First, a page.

The whispers started three years ago.
A mysterious bullet-shaped plane was spotted at the Southern California Logistics Airport near Victorville in April 2017. Its unusual design prompted immediate speculation, with military website The War Zone being the first to report that the aircraft was the work of California-based Otto Aviation — and that development was very much under wraps.
Now, in the late summer of the strangest year in aviation history, the Celera 500L has finally been revealed to the world, with the launch of a new website and a bunch of very cool new photos.
What we’re looking at is a six-person private craft that promises to fly at jet speeds, but with eight times lower fuel consumption, and a range that’s twice that of a comparably sized craft.
Bold claims indeed. Otto Aviation says on its website that 31 successful test flights have so far been performed, with aerodynamic efficiency proven in 2019, bolstering its declaration that “the Celera 500L is the most fuel-efficient, commercially viable aircraft in existence.”
The company, founded in 2008 and an offshoot of Bill Otto’s Otto Laboratories, says that the Celera 500L runs at 18 to 25 miles-per-gallon fuel economy (compared to the 2-3 miles-per-gallon of a comparable jet aircraft).
Then there are the modest $328 hourly operating costs, which are about six times lower, and the generous 4,500-nautical-mile range. Maximum cruise speed is projected to reach more than 460 miles per hour.
“Our goal has always been to create a safe and private aircraft that would allow for direct flights in the US at speeds and cost comparable to commercial air travel,” company CEO Bill Otto Jr. tells CNN Travel.
The range is such that the Celera 500L would be able to service nearly every city pairing in the United States without refueling.
The reason its aircraft can do all this, says Otto Aviation, is down to laminar flow.
Laminar flow is the minimum drag solution for aircraft surfaces, explains its website, and features smooth layers of airflow with little to no mixing of adjacent layers.
What the Celera 500L lacks in generous feature windows, it makes up for with a fuselage that takes advantage of an optimum length-to-width ratio to maximize laminar flow. Laminar shapes are also used for the wings and tail sections.
Inside, the cabin lacks natural light but is still spacious enough, with its 6 foot 2 (1.88 meters) height and six first-class equivalent seats with customizable configuration.
With its aerodynamic airframe meaning it requires a lot less horsepower to achieve takeoff and cruise speeds, the Celera 500L is powered by the RED A03 engine. It has a Liquid cooled V12, twin 6-cylinder bank and, says Otto Aviation, offers best-in-class efficiency. It’s certified to operate on Jet A1 and biodiesel.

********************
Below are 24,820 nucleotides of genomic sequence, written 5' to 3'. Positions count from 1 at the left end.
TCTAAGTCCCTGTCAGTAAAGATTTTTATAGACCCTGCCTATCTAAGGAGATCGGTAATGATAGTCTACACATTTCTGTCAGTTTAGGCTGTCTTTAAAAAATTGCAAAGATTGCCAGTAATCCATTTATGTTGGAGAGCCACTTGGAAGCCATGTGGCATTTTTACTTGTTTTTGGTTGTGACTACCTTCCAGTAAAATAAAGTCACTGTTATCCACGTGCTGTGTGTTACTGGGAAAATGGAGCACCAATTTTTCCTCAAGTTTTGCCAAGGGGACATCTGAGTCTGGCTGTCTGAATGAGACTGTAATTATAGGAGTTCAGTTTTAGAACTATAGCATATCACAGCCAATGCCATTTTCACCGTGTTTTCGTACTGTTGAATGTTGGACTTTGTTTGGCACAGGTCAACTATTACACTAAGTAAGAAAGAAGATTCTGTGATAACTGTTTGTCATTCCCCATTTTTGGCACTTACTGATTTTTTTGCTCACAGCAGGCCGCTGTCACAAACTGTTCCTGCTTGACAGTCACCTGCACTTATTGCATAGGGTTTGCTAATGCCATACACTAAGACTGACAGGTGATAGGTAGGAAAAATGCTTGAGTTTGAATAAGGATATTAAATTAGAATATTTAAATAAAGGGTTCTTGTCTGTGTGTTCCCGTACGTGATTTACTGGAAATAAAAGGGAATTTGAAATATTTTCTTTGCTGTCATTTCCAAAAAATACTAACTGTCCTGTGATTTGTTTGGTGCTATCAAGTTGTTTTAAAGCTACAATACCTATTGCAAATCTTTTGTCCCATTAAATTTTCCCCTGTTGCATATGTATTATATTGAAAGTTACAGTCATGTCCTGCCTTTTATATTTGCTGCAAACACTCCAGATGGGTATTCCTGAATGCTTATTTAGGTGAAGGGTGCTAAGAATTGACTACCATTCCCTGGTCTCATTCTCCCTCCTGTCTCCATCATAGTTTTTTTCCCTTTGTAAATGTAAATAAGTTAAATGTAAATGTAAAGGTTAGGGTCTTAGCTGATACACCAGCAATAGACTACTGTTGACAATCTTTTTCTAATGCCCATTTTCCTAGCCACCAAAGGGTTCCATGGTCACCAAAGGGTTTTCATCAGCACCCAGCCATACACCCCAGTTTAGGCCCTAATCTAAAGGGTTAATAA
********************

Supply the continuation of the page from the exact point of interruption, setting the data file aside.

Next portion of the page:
Otto Aviation has completed its first funding rounds and those successful test flights, but they still need to begin the FAA certification process, find a location for a manufacturing facility and create an initial order book. All amidst an industry which has been decimated by a pandemic which has been keeping people in their homes and out of the air.
“Launching amid the current aviation landscape has only bolstered what we aim to provide with the Celera 500L,” declares Otto to CNN Travel. “We believe that when the price of private air travel is competitive with commercial air travel, an enormous market opportunity will result.”
If the air-taxi market becomes more commercially viable, and more affordable, it’s easy to see how it could be attractive to the consumer.
“Of course, we didn’t anticipate Covid-19,” says Otto, “but there are enhanced market opportunities in being able to afford to fly with only those you choose to. Being able to avoid crowded airports and lines is another big benefit.
“In many cases, individuals and families will be able to charter the Celera 500L at prices comparable to commercial airfares, but with the convenience of private aviation.”
Celera XL could have another application as a cargo plane. E-commerce is one of the big winners of the pandemic and with consumers valuing next-day or even same-day delivery, the neat and economical Celera 500L could help facilitate this by flying more direct routes into regional airports.
The company also has visions for the Celera 1000L, whiich is the Celera 500L scaled up 20% while maintaining its laminar flow. This means close to doubling cabin size, allowing more passengers or more freight.
If FAA certification and finding a manufacturing facility goes to plan, we could see the first commercial deliveries of the Celera 500L by 2025.
If air taxis become a reality in the post-Covid era, there are other rivals to the Celera 500L we might one day see in our skies.
Pre-pandemic, Paris announced that it was working with Airbus to introduce flying taxis to the city in time for the 2024 Olympics.
Boston-based Transcend Air is also working on competitively priced city-to-city trips in six-person planes, again with a pre-pandemic launch date of 2024.
And in January this year, Uber and Hyundai revealed they are working on a four-seater electric flying vehicle that can be summoned by app. At that time, the prototype was scheduled to be ready in 2023.